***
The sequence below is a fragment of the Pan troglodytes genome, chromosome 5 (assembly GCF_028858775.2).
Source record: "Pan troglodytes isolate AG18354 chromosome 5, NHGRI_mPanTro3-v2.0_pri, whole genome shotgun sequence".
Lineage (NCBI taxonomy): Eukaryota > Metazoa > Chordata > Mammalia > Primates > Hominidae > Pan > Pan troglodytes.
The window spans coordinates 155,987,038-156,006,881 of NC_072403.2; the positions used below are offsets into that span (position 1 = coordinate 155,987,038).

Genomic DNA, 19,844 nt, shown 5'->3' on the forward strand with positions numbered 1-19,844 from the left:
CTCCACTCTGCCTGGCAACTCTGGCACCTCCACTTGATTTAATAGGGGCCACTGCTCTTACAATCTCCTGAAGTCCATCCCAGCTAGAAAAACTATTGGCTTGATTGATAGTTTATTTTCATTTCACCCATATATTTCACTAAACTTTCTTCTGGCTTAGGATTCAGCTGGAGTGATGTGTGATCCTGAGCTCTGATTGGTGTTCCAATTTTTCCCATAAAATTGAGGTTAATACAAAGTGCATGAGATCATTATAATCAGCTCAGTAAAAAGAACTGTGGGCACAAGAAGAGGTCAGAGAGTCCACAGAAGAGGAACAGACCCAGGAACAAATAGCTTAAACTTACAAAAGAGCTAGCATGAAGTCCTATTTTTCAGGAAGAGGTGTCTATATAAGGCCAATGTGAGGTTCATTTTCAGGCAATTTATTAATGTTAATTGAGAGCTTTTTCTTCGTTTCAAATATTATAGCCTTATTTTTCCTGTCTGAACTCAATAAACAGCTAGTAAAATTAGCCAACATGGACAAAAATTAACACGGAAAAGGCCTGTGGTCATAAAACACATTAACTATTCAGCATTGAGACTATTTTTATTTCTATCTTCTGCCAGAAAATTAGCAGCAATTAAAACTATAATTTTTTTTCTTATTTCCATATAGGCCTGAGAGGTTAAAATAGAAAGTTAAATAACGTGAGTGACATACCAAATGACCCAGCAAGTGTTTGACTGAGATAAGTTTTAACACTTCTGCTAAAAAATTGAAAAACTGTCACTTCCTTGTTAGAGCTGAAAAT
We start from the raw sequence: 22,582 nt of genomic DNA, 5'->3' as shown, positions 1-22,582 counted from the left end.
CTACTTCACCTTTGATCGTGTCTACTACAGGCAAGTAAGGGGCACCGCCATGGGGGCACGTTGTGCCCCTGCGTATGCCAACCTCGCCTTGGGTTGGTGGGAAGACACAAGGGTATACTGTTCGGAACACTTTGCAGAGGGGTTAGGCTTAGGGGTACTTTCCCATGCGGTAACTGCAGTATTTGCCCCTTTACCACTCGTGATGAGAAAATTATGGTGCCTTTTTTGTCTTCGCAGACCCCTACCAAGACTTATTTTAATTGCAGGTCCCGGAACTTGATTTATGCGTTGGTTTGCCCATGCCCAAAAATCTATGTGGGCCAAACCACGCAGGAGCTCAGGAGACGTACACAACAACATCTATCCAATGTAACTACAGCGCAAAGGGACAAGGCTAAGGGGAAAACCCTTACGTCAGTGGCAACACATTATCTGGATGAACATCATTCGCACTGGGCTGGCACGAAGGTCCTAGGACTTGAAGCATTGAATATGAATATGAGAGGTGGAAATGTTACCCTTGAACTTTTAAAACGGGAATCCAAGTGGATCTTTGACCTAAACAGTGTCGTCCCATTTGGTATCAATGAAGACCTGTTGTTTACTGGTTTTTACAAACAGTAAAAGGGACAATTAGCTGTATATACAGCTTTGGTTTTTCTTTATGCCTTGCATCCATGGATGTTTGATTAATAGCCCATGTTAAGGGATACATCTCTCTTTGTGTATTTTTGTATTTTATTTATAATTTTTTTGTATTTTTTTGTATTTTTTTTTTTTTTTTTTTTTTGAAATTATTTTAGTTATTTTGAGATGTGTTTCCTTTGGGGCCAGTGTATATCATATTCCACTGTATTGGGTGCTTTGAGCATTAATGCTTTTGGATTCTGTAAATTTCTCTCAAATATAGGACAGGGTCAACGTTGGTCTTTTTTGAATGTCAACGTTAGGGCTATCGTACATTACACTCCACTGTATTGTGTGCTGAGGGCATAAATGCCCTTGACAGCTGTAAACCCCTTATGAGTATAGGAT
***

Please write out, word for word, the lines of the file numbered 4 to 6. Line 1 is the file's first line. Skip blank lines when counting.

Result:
The window spans coordinates 155,987,038-156,006,881 of NC_072403.2; the positions used below are offsets into that span (position 1 = coordinate 155,987,038).

Genomic DNA, 19,844 nt, shown 5'->3' on the forward strand with positions numbered 1-19,844 from the left:
CTCCACTCTGCCTGGCAACTCTGGCACCTCCACTTGATTTAATAGGGGCCACTGCTCTTACAATCTCCTGAAGTCCATCCCAGCTAGAAAAACTATTGGCTTGATTGATAGTTTATTTTCATTTCACCCATATATTTCACTAAACTTTCTTCTGGCTTAGGATTCAGCTGGAGTGATGTGTGATCCTGAGCTCTGATTGGTGTTCCAATTTTTCCCATAAAATTGAGGTTAATACAAAGTGCATGAGATCATTATAATCAGCTCAGTAAAAAGAACTGTGGGCACAAGAAGAGGTCAGAGAGTCCACAGAAGAGGAACAGACCCAGGAACAAATAGCTTAAACTTACAAAAGAGCTAGCATGAAGTCCTATTTTTCAGGAAGAGGTGTCTATATAAGGCCAATGTGAGGTTCATTTTCAGGCAATTTATTAATGTTAATTGAGAGCTTTTTCTTCGTTTCAAATATTATAGCCTTATTTTTCCTGTCTGAACTCAATAAACAGCTAGTAAAATTAGCCAACATGGACAAAAATTAACACGGAAAAGGCCTGTGGTCATAAAACACATTAACTATTCAGCATTGAGACTATTTTTATTTCTATCTTCTGCCAGAAAATTAGCAGCAATTAAAACTATAATTTTTTTTCTTATTTCCATATAGGCCTGAGAGGTTAAAATAGAAAGTTAAATAACGTGAGTGACATACCAAATGACCCAGCAAGTGTTTGACTGAGATAAGTTTTAACACTTCTGCTAAAAAATTGAAAAACTGTCACTTCCTTGTTAGAGCTGAAAAT